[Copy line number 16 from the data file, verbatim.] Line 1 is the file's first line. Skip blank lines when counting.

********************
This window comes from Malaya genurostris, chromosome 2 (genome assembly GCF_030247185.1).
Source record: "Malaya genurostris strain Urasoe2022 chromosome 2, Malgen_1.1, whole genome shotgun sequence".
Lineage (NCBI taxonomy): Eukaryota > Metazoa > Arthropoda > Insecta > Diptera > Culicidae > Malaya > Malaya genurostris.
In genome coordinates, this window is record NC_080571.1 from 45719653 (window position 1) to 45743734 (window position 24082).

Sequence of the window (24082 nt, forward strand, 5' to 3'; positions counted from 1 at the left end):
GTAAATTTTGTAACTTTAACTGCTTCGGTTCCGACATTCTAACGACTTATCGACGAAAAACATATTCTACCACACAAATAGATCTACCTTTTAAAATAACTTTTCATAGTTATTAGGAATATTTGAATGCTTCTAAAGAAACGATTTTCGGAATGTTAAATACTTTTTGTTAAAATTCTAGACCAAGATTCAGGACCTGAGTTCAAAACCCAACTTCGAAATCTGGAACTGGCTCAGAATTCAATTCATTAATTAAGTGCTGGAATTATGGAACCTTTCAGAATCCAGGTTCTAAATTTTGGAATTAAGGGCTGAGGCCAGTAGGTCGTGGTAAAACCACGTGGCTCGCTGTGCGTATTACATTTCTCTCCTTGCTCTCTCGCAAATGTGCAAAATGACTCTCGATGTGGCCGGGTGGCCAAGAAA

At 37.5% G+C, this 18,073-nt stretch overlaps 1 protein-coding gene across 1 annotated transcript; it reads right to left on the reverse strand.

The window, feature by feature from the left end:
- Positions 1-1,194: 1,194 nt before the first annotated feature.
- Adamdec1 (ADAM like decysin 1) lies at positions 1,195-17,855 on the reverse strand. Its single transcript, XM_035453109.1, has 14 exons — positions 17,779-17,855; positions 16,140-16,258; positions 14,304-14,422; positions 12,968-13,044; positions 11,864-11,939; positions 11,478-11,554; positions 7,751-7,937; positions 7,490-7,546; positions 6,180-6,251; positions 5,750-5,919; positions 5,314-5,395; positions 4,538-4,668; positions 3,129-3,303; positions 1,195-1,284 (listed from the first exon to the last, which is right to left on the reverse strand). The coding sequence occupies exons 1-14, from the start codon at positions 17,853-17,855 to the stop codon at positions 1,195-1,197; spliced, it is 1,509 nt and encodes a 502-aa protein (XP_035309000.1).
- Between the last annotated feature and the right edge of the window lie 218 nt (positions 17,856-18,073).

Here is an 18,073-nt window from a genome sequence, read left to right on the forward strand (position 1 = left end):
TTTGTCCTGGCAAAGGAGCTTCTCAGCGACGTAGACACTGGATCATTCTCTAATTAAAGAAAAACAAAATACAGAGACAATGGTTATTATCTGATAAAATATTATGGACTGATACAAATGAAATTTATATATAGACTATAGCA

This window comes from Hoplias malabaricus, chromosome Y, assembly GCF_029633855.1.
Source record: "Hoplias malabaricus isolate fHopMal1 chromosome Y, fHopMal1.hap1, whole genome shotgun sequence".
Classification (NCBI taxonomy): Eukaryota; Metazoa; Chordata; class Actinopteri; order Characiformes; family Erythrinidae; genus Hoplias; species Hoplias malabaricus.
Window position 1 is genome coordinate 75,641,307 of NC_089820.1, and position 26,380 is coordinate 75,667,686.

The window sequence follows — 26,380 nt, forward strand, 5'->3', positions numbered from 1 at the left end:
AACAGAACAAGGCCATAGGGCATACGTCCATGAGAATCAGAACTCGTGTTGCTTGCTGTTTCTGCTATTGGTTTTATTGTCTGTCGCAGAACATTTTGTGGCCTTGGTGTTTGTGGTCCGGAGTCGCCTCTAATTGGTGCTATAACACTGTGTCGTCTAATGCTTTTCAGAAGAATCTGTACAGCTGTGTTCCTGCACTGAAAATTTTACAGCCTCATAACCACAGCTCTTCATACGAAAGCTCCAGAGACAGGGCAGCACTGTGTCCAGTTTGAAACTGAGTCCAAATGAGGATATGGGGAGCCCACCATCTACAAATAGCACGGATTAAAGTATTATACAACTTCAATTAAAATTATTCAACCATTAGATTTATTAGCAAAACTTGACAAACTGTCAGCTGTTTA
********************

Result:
Classification (NCBI taxonomy): Eukaryota; Metazoa; Chordata; class Actinopteri; order Characiformes; family Erythrinidae; genus Hoplias; species Hoplias malabaricus.